Wednesday, July 13, 2016

Fantastic Hidden Truth: We eat what we sow

Are you a pure vegetarian OR do you eat non vegetarian food ?

Do you know the various factors that determine what we eat -- our eating habit ? Are there are any patterns. How does vegetarian and non vegetarian food pattern being determined by society?

Anthropologists have developed so many theories around what we eat.  But I heard an interesting story or theory from a friend of mine emanating form his observation.

The story started after a villager from a tiny hamlet expressed his concern about change in food pattern. Small tea shops located at the outskirts of his village, which also used to serve simple vegetarian snacks, have now been replaced by chicken kabab outlets. You may call it as effect of globalisation or  change in taste of people.

Outlining principle according to my friend is  -- "we eat, what we sow". It was true yesterday and will be so tomorrow.

Main crop of that village was paddy a few decades ago.  With good rain fall and abundant water in the lake, farmers could get a good crop to the need of the village. There was no greed factor. Even during a bad rain year, there was no panic situation; more than enough to get to eat. Agriculture was not considered as business then, it was a profession followed by their ancestors and passed on to them.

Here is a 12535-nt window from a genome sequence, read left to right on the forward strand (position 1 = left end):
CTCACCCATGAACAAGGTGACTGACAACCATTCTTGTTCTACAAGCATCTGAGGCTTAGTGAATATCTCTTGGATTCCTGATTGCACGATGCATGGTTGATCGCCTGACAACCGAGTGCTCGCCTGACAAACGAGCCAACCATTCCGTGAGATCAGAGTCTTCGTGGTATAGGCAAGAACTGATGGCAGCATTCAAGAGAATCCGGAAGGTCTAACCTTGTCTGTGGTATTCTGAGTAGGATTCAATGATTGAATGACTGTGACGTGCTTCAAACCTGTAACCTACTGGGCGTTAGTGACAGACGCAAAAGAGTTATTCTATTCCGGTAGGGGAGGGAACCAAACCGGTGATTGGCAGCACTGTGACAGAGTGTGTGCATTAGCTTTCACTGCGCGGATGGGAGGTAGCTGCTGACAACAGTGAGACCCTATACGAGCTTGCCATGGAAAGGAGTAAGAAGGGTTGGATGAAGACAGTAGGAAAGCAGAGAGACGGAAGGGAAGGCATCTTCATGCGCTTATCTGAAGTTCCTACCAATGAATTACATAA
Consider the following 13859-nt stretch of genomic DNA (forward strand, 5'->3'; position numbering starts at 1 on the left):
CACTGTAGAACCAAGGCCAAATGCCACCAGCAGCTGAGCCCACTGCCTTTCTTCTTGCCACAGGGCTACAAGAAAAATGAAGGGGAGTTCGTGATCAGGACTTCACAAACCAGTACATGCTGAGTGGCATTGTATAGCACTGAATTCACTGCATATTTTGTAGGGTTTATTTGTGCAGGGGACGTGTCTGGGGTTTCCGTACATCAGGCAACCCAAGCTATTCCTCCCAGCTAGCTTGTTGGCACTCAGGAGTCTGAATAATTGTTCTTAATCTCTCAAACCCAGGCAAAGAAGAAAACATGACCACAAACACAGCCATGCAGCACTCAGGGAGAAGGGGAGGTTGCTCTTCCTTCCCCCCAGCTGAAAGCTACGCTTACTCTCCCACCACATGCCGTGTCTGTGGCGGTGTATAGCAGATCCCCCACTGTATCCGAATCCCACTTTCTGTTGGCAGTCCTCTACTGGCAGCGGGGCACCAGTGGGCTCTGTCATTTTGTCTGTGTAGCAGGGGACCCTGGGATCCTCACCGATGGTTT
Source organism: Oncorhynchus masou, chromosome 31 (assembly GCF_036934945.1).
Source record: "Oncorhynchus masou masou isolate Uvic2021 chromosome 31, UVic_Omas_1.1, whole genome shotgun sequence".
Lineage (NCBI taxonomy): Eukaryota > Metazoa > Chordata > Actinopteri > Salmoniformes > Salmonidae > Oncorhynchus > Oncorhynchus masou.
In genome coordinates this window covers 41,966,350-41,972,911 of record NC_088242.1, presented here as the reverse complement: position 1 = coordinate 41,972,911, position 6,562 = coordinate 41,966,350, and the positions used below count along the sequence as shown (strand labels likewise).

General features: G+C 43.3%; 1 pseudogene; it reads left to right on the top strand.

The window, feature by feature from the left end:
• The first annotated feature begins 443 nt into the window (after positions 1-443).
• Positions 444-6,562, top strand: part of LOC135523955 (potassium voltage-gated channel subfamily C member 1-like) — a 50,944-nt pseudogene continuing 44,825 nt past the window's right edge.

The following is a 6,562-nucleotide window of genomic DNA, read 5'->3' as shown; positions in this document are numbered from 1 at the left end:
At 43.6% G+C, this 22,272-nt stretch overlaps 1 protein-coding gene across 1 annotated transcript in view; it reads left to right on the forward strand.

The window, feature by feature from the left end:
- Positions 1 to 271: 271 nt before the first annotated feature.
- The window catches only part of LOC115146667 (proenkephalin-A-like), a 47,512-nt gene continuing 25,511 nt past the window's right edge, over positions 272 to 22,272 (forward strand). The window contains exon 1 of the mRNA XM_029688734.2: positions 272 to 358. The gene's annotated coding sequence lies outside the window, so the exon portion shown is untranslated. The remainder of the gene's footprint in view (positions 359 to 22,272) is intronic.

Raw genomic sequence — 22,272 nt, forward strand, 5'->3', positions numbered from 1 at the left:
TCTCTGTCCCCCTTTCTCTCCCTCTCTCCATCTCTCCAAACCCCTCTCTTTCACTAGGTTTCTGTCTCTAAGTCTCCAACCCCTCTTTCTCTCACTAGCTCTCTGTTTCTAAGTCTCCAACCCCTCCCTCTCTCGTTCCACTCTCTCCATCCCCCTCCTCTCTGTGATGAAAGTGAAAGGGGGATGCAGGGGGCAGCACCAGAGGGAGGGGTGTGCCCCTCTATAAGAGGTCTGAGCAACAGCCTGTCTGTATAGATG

All the village activities ,  not called as economy or commerce, were developed around paddy field. Apart from rice, paddy products included puffed rice and various other sub products. Small industries rotated around paddy and employed local villagers.

Village borders were dotted with a few small thatched roofed tea stalls. Common scenes in all villages across India. Along with tea, a simple snack made up of puffed rice was a popular serve. Since paddy was the main crop, puffed rice made from paddy, was a natural simple snack. These outlets were a convenient stop for peasant folks returning from fields after a hectic day.


Over the period the whole demography of the village changed. So also agricultural practices. For multiple reason crop yield reduced. Farms were sold or villagers moved to different business. Main crop changed from paddy to  maize. It requires  less water and effort to grow. Quick yield is guaranteed and so also Return On Investment --- a good cash crop for dwindling farm community.
Man does not eat maize as staple food here. Most of the maize corn are being used to prepare food for chicken. Number of poultry farms around increased. Naturally chicken eaters increased and chicken kababs  and other such dishes attracted a good crowd to those outlets. So all those thatched roofed shops changed to permanent stalls and puffed rice snacks were replaced by chicken dishes.

In principle -- if you grow paddy, you eat puffed rice ; if you grow corn you eat chicken.

So, we eat what we sow !!!




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